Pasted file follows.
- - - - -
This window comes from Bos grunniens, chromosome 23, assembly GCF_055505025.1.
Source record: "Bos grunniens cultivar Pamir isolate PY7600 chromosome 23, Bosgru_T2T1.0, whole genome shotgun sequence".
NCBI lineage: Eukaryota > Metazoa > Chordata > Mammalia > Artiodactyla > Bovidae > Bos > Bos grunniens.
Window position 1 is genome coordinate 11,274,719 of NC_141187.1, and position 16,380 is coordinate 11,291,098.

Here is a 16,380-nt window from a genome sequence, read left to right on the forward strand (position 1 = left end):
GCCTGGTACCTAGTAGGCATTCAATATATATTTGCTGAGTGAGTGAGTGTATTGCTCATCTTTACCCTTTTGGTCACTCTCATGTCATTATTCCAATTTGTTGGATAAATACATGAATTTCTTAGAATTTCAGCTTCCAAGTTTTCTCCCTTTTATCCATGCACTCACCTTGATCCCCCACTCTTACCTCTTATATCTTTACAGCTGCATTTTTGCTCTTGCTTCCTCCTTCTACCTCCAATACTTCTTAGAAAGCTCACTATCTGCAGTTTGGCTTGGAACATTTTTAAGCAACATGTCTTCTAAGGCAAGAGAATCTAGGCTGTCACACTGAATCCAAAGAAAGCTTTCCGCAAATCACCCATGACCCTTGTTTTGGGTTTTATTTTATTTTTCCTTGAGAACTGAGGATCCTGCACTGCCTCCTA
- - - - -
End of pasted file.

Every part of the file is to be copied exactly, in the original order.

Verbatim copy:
This window comes from Bos grunniens, chromosome 23, assembly GCF_055505025.1.
Source record: "Bos grunniens cultivar Pamir isolate PY7600 chromosome 23, Bosgru_T2T1.0, whole genome shotgun sequence".
NCBI lineage: Eukaryota > Metazoa > Chordata > Mammalia > Artiodactyla > Bovidae > Bos > Bos grunniens.
Window position 1 is genome coordinate 11,274,719 of NC_141187.1, and position 16,380 is coordinate 11,291,098.

Here is a 16,380-nt window from a genome sequence, read left to right on the forward strand (position 1 = left end):
GCCTGGTACCTAGTAGGCATTCAATATATATTTGCTGAGTGAGTGAGTGTATTGCTCATCTTTACCCTTTTGGTCACTCTCATGTCATTATTCCAATTTGTTGGATAAATACATGAATTTCTTAGAATTTCAGCTTCCAAGTTTTCTCCCTTTTATCCATGCACTCACCTTGATCCCCCACTCTTACCTCTTATATCTTTACAGCTGCATTTTTGCTCTTGCTTCCTCCTTCTACCTCCAATACTTCTTAGAAAGCTCACTATCTGCAGTTTGGCTTGGAACATTTTTAAGCAACATGTCTTCTAAGGCAAGAGAATCTAGGCTGTCACACTGAATCCAAAGAAAGCTTTCCGCAAATCACCCATGACCCTTGTTTTGGGTTTTATTTTATTTTTCCTTGAGAACTGAGGATCCTGCACTGCCTCCTA